Indians election: World’s biggest polls kick off with 900 million eligible voters
Indians voted enthusiastically on Thursday at the start of a mammoth general election, with Prime Minister Narendra Modi seeking a second term after campaigning fervently on a plank of national security, following tension with neighbouring Pakistan.
People trekked, rode bicycles and drove tractors to polling stations in the world’s biggest democratic exercise, with nearly 900 million eligible to vote during seven phases of balloting spread over 39 days, and vote-counting set for May 23.
“I’ve never missed my vote in my life,” said Anima Saikia, a 61-year-old woman in the northeastern state of Assam, who was among early voters in the first phase.
“This is the only time we can do something. The game is in our hands right now.”
Boosted by a surge in nationalist fervour after hostilities with Pakistan in February, Modi’s Hindu nationalist Bharatiya Janata Party held the advantage going into the election, opinion polls showed Reuters said.
But distress over growing unemployment and weak farm incomes in rural areas, home to two-thirds of Indians, is expected to shrink the tally of Modi’s BJP alliance to a far smaller majority than in the 2014 election.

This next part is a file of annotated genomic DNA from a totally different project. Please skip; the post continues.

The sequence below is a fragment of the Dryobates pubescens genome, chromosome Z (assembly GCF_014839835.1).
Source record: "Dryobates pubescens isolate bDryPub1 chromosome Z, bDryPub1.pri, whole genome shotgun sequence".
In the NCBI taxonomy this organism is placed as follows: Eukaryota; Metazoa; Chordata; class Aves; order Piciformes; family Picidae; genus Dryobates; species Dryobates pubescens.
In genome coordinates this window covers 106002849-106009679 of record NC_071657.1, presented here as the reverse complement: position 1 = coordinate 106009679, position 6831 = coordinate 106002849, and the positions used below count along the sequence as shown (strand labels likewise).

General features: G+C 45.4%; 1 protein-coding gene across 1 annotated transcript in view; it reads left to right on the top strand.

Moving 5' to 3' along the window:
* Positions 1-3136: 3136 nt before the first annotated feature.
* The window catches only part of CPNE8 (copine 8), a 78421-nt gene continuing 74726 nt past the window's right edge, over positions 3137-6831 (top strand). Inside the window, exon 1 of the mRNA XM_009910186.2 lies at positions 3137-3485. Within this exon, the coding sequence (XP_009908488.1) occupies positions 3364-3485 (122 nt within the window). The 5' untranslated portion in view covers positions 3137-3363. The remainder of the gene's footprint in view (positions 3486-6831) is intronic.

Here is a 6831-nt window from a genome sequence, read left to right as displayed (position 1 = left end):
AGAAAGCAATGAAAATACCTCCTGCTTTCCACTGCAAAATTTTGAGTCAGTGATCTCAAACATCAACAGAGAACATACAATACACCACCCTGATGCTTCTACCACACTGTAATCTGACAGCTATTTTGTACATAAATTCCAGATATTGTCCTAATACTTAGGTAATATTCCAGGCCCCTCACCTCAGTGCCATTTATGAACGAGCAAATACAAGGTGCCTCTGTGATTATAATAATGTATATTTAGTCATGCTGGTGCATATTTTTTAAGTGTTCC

“He’s improved India’s global standing, and taken revenge against our enemies,” Sachin Tyagi, 38, the owner of a mobile telephone shop, told Reuters near a polling station in northern Uttar Pradesh, India’s most populous state.
“I am happy with Modi-ji but the employment situation could be improved,” he added, using an honorific suffix.
While tension with Pakistan has whipped up nationalist sentiment, political analysts say the BJP has soft-pedalled its agenda to spread Hindu culture in a country where a fifth of the population of about 1.3 billion belongs to other religions.
One of the Uttar Pradesh constituencies voting was Muzaffarnagar, where Hindu-Muslim riots killed 65 people during the last election.
“Modi has worked, but not done enough for us,” Shadab Ali, a Muslim first-time voter in a polling queue, told Reuters. “We want development. I’ve voted for development.”
The main opposition Congress is leading the fight against the BJP, partnering with smaller parties in some places and elsewhere going it alone, hoping to bank on the charisma of its leader Rahul Gandhi, drawn from the Nehru-Gandhi family.
On Thursday, it raised concerns over security for Gandhi, saying there could have been an attempt to assassinate him this week when he met reporters in the family borough in Uttar Pradesh, the state that sends the most lawmakers to parliament.